• Documenting/Recording Information
  • Entering, transcribing, recording, storing, or maintaining information in written or electronic/magnetic form.
  • Handling and Moving Objects
  • Using hands and arms in handling, installing, positioning, and moving materials, and manipulating things.
  • Communicating with Supervisors, Peers, or Subordinates
  • Providing information to supervisors, co-workers, and subordinates by telephone, in written form, e-mail, or in person.
  • Updating and Using Relevant Knowledge
  • Keeping up-to-date technically and applying new knowledge to your job.

Interests

  • Realistic
  • Realistic occupations frequently involve work activities that include practical, hands-on problems and solutions. They often deal with plants, animals, and real-world materials like wood, tools, and machinery. Many of the occupations require working outside, and do not involve a lot of paperwork or working closely with others.
  • Second Interest High-Point
  • Secondary-Cutoff/Rank Descriptiveness
  • Conventional
  • Conventional occupations frequently involve following set procedures and routines. These occupations can include working with data and details more than with ideas. Usually there is a clear line of authority to follow.
  • Enterprising
  • Enterprising occupations frequently involve starting up and carrying out projects. These occupations can involve leading people and making many decisions. Sometimes they require risk taking and often deal with business.
  • Social
  • Social occupations frequently involve working with, communicating with, and teaching people. These occupations often involve helping or providing service to others.
  • Investigative
  • Investigative occupations frequently involve working with ideas, and require an extensive amount of thinking. These occupations can involve searching for facts and figuring out problems mentally.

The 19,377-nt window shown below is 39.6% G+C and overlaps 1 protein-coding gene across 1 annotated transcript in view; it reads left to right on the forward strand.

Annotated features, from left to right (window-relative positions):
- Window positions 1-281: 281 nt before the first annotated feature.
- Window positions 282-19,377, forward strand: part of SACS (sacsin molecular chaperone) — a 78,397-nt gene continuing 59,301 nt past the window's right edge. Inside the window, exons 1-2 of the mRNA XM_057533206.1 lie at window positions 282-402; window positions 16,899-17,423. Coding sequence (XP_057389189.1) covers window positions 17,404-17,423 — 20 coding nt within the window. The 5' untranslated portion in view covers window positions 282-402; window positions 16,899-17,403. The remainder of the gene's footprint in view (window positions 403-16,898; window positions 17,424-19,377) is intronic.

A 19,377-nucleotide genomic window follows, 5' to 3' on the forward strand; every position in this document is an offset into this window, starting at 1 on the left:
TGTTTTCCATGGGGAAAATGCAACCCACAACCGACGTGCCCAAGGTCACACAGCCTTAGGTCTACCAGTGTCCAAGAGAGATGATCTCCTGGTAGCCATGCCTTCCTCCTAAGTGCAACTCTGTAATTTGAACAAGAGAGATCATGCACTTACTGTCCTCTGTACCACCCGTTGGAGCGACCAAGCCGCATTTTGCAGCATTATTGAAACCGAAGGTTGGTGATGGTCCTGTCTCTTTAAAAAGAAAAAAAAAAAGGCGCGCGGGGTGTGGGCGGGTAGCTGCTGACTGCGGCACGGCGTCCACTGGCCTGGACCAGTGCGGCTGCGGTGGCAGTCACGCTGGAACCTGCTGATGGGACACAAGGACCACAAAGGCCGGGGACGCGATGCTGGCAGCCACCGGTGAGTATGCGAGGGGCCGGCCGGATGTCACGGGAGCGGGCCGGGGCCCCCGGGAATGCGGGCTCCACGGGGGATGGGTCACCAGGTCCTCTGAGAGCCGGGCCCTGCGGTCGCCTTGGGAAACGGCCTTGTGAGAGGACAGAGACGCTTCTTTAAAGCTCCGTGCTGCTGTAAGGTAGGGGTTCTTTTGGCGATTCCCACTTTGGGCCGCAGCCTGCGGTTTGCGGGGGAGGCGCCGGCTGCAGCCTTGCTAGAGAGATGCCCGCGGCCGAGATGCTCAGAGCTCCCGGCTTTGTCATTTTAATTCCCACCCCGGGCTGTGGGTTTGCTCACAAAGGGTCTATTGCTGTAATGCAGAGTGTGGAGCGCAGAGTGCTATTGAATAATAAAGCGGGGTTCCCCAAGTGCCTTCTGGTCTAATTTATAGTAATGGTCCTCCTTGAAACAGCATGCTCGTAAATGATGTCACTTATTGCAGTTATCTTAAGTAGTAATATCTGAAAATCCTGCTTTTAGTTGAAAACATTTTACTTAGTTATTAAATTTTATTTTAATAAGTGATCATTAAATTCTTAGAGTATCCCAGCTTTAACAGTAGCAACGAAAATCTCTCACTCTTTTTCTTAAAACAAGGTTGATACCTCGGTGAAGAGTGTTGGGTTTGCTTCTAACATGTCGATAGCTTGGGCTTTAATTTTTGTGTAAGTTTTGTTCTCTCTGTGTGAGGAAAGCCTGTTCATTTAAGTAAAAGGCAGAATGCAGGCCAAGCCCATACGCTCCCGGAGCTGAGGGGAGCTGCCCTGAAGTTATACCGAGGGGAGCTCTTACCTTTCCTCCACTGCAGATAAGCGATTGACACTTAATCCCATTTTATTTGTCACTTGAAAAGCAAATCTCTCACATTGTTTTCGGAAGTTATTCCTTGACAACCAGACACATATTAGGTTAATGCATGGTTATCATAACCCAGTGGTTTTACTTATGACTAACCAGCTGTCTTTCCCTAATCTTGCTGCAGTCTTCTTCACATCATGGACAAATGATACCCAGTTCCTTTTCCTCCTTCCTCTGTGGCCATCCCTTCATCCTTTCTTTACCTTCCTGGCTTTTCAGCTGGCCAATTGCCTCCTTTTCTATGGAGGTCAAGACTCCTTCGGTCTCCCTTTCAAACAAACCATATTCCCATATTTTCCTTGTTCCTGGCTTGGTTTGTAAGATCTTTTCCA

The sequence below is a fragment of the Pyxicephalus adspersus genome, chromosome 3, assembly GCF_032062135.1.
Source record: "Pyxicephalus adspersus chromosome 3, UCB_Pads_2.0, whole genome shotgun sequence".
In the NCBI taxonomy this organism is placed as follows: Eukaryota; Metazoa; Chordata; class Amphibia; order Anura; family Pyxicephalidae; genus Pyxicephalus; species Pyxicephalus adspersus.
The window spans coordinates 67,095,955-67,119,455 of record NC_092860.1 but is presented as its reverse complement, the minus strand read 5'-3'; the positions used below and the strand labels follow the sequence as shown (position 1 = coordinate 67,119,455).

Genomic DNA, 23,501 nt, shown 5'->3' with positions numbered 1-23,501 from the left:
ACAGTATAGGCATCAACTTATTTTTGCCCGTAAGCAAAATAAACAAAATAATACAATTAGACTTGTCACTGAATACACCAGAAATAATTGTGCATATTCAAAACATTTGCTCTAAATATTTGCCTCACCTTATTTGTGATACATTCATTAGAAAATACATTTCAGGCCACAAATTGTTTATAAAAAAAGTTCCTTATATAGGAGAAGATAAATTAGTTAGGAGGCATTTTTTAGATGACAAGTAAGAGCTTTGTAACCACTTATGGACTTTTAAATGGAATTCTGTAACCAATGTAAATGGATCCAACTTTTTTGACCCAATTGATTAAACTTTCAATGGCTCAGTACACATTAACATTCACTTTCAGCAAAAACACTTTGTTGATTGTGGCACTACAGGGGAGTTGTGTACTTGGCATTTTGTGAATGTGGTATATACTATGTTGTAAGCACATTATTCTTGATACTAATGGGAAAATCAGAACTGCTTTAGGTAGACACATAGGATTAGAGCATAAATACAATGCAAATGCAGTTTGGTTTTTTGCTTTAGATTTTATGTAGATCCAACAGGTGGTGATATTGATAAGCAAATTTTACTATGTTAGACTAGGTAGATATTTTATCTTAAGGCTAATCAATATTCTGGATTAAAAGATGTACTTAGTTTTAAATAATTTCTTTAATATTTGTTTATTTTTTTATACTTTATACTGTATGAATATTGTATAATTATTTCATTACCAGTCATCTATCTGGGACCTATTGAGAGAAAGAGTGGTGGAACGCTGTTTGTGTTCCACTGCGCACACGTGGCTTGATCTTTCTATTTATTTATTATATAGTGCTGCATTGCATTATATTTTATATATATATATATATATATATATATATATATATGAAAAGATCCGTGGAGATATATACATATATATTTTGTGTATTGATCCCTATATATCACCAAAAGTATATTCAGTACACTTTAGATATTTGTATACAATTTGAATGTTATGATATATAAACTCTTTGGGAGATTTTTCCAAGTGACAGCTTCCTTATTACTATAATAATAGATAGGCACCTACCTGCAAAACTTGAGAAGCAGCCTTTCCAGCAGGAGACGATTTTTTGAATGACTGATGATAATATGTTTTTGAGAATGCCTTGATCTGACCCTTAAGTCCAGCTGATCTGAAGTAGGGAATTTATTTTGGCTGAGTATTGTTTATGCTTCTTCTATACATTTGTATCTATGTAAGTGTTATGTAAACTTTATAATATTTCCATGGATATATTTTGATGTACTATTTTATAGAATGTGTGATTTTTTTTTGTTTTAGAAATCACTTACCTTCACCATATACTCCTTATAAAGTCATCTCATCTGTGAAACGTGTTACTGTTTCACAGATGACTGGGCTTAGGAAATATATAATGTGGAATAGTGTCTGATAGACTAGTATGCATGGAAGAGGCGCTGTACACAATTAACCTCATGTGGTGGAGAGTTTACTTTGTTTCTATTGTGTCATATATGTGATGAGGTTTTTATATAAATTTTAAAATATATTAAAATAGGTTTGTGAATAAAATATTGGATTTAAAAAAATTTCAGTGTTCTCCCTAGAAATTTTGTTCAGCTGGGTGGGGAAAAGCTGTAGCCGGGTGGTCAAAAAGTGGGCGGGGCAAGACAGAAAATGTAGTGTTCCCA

• Artistic
  • Artistic occupations frequently involve working with forms, designs and patterns. They often require self-expression and the work can be done without following a clear set of rules.
  • First Interest High-Point
  • Primary-Rank Descriptiveness
  • Third Interest High-Point
  • Tertiary-Cutoff/Rank Descriptiveness

Work Styles

  • Dependability
  • Job requires being reliable, responsible, and dependable, and fulfilling obligations.
  • Attention to Detail
  • Job requires being careful about detail and thorough in completing work tasks.
  • Self Control
  • Job requires maintaining composure, keeping emotions in check, controlling anger, and avoiding aggressive behavior, even in very difficult situations.
  • Stress Tolerance
  • Job requires accepting criticism and dealing calmly and effectively with high stress situations.
  • Cooperation
  • Job requires being pleasant with others on the job and displaying a good-natured, cooperative attitude.
  • Adaptability/Flexibility
  • Job requires being open to change (positive or negative) and to considerable variety in the workplace.
  • Concern for Others
  • Job requires being sensitive to others' needs and feelings and being understanding and helpful on the job.
  • Independence
  • Job requires developing one's own ways of doing things, guiding oneself with little or no supervision, and depending on oneself to get things done.
  • Initiative
  • Job requires a willingness to take on responsibilities and challenges.
  • Leadership
  • Job requires a willingness to lead, take charge, and offer opinions and direction.